Here are some key quotes from Hitler's "Mein Kampf" ("My Struggle," Hitler's autobiography & statement of beliefs), in which he clearly states what he thinks of those who follow the Old Gods.

On use of ancient terminology:

"It is entirely out of harmony with the spirit of the nation to keep harping on that far-off and forgotten nomenclature which belongs to the ancient Germanic times and does not awaken any distinct association in our age. This habit of borrowing words from the dead past tends to mislead the people into thinking that the external trappings of its vocabulary are the important feature of a movement. It is really a mischievous habit; but it is quite prevalent nowadays."

On scholars of mythology:

"I had to warn followers repeatedly against these wandering scholars who were peddling Germanic folk-lore and who never accomplished anything positive or practical, except to cultivate their own superabundant self-conceit. "

On those more interested in peacefully studying ancient practice than joining his anti-Communist fight:

"It is typical of such persons that they rant about ancient Teutonic heroes of the dim and distant ages, stone axes, battle spears and shields, whereas in reality they themselves are the woefullest poltroons imaginable. For those very same people who brandish Teutonic tin swords that have been fashioned carefully according to ancient models and wear padded bear-skins, with the horns of oxen mounted over their bearded faces, proclaim that all contemporary conflicts must be decided by the weapons of the mind alone. And thus they skedaddle when the first communist cudgel appears. Posterity will have little occasion to write a new epic on these heroic gladiators."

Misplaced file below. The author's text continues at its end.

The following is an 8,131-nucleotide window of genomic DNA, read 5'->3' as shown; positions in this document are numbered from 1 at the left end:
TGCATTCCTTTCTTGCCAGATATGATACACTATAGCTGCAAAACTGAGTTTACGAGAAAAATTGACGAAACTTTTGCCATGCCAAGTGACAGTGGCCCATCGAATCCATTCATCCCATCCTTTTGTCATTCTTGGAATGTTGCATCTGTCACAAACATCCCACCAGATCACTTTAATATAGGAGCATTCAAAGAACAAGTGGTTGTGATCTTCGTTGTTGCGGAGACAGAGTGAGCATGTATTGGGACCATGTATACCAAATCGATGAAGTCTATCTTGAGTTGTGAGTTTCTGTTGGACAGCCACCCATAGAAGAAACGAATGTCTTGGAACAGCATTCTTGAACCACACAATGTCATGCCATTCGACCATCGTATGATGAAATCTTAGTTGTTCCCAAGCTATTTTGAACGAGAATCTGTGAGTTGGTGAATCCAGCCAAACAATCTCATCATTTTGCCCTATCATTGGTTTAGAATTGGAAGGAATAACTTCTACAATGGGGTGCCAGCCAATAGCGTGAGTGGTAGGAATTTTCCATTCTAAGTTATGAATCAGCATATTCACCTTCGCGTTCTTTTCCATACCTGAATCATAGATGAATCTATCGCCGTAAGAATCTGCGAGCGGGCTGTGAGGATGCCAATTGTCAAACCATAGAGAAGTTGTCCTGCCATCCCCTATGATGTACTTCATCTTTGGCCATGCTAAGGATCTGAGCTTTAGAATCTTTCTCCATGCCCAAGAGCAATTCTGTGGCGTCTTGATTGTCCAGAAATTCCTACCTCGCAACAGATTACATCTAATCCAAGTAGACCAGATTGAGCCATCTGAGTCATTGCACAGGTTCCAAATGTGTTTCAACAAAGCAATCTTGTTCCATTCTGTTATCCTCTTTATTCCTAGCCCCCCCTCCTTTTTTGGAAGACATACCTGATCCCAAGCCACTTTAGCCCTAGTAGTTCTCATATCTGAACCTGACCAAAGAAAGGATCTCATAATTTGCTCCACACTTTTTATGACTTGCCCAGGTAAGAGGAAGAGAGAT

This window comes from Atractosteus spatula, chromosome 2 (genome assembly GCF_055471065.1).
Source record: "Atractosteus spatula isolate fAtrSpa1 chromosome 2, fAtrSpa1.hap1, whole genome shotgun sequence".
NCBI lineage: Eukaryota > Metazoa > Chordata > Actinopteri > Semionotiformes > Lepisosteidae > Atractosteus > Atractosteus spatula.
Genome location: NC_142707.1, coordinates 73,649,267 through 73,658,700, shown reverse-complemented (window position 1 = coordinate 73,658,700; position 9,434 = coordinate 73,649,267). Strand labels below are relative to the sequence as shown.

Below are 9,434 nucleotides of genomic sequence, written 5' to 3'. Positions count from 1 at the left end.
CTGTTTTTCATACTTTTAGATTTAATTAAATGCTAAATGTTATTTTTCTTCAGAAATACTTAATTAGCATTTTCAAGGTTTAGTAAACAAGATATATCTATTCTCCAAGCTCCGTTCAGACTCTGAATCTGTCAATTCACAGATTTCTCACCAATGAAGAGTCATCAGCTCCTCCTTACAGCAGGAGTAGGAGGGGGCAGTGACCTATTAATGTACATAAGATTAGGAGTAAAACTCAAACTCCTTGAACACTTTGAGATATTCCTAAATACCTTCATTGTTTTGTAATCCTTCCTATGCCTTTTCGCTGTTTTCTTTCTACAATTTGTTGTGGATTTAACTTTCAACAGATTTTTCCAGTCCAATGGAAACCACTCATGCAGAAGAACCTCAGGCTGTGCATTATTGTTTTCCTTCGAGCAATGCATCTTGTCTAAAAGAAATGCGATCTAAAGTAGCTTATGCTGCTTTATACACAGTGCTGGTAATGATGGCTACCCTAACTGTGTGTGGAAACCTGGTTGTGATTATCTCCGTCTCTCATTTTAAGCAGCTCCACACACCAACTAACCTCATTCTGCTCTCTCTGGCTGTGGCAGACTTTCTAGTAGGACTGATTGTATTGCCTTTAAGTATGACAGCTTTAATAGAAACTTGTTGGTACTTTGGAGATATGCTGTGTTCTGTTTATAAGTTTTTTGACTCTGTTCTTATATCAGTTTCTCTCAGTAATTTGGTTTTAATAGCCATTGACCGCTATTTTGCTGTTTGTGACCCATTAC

On those who study folk-lore vs. those who fight for his vision of a German State:

"I have seen too much of that kind of people not to feel a profound contempt for their miserable play-acting. To the masses of the nation they are just an object of ridicule; but the Jew finds it to his own interest to treat these folk-lore comedians with respect and to prefer them to real men who are fighting to establish a German State. And yet these comedians are extremely proud of themselves. Notwithstanding their complete fecklessness, which is an established fact, they pretend to know everything better than other people; so much so that they make themselves a veritable nuisance to all sincere and honest patriots, to whom not only the heroism of the past is worthy of honour but who also feel bound to leave examples of their own work for the inspiration of the coming generation."

Other relevant posts from this blog:

Sunday, April 13, 2014

Thursday, April 10, 2014

Move Over "Christian Side-Hug"

watch it all the way to the end. srsly. (oh, and if you don't remember "christian side-hug" check this out: God. Purpose. Culture. Side Hugs.)

Thursday, April 3, 2014

Quick: How many accused Scottish Witches were primarily accused of maleficium? (Answer: not that many)

Anyone and everyone can download the entire "Scottish Witchcraft Database" from here: And, oh, in case you didn't already know, this database is an amazing resource.

Unfortunately, the database is in Access format. However, it can easily be converted to a real database using the handy tool BullZip. Of course that assumes that you have either MariaDB (aka MySQL) or Postgresql installed, and if that is not the case, then you might want to go get MariaDB here:

As always, there are many different ways of accomplishing this kind of thing. Your mileage may vary, etc, etc. The important thing is this: to properly work with any database you need it in a format where you can use some form of SQL. You could also try downloading the SQL schema and tables that are provided on the same page where you can download the Access database.

Before proceeding to the details, please note the following information, taken from the website of the Survey of Scottish Witchcraft in their "How To Cite Us" section: